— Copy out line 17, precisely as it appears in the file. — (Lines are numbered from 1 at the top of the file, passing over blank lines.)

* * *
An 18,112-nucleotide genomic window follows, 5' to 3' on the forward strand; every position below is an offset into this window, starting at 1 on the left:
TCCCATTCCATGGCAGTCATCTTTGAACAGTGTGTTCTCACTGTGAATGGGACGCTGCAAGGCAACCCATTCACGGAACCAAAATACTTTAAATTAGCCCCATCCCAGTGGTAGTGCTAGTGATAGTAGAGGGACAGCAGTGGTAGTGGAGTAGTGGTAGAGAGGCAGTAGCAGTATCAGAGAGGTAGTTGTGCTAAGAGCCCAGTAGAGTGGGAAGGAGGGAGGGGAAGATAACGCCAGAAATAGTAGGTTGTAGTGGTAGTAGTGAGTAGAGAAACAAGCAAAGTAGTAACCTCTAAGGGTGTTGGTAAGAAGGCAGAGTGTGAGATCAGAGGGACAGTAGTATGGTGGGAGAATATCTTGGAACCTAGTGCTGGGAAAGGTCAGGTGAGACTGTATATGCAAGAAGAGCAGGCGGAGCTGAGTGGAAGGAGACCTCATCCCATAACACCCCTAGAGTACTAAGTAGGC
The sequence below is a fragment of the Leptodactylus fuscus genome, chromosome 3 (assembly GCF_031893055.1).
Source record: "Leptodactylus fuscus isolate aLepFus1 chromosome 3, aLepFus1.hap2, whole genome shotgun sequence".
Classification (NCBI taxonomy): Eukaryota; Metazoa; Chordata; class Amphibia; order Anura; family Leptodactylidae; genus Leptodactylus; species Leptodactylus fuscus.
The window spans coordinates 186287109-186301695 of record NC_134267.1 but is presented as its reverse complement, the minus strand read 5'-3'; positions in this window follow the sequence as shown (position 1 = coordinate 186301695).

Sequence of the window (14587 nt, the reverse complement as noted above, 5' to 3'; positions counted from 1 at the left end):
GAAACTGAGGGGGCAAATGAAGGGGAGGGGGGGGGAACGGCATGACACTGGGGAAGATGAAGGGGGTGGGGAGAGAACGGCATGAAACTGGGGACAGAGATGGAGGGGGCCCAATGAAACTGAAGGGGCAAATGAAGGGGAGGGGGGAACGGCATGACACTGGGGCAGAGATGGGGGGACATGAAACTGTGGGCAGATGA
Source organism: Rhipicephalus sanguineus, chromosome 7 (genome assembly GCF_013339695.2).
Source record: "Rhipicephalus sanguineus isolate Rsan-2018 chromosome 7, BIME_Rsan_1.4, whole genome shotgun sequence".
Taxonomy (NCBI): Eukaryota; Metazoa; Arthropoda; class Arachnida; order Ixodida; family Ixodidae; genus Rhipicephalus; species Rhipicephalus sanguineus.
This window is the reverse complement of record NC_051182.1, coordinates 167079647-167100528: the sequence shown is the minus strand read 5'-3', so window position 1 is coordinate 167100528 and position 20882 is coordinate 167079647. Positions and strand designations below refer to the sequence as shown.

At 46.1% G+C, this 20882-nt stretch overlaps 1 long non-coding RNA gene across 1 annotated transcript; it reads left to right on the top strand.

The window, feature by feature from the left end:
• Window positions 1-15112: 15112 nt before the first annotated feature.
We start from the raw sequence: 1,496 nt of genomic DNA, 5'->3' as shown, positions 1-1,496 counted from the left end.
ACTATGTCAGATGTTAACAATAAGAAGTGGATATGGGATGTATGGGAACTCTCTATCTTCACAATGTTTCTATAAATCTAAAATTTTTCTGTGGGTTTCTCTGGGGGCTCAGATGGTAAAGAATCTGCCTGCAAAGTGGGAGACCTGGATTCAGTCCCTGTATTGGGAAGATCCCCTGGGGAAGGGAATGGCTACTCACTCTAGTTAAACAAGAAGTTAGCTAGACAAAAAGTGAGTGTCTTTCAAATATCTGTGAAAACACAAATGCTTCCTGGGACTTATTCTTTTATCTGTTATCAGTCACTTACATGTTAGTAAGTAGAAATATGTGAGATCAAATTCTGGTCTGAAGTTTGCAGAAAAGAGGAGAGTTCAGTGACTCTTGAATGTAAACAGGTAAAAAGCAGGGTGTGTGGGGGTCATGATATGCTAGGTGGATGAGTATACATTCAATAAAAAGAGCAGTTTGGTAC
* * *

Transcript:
ACTATGTCAGATGTTAACAATAAGAAGTGGATATGGGATGTATGGGAACTCTCTATCTTCACAATGTTTCTATAAATCTAAAATTTTTCTGTGGGTTTCTCTGGGGGCTCAGATGGTAAAGAATCTGCCTGCAAAGTGGGAGACCTGGATTCAGTCCCTGTATTGGGAAGATCCCCTGGGGAAGGGAATGGCTACTCACTCTAGTTAAACAAGAAGTTAGCTAGACAAAAAGTGAGTGTCTTTCAAATATCTGTGAAAACACAAATGCTTCCTGGGACTTATTCTTTTATCTGTTATCAGTCACTTACATGTTAGTAAGTAGAAATATGTGAGATCAAATTCTGGTCTGAAGTTTGCAGAAAAGAGGAGAGTTCAGTGACTCTTGAATGTAAACAGGTAAAAAGCAGGGTGTGTGGGGGTCATGATATGCTAGGTGGATGAGTATACATTCAATAAAAAGAGCAGTTTGGTAC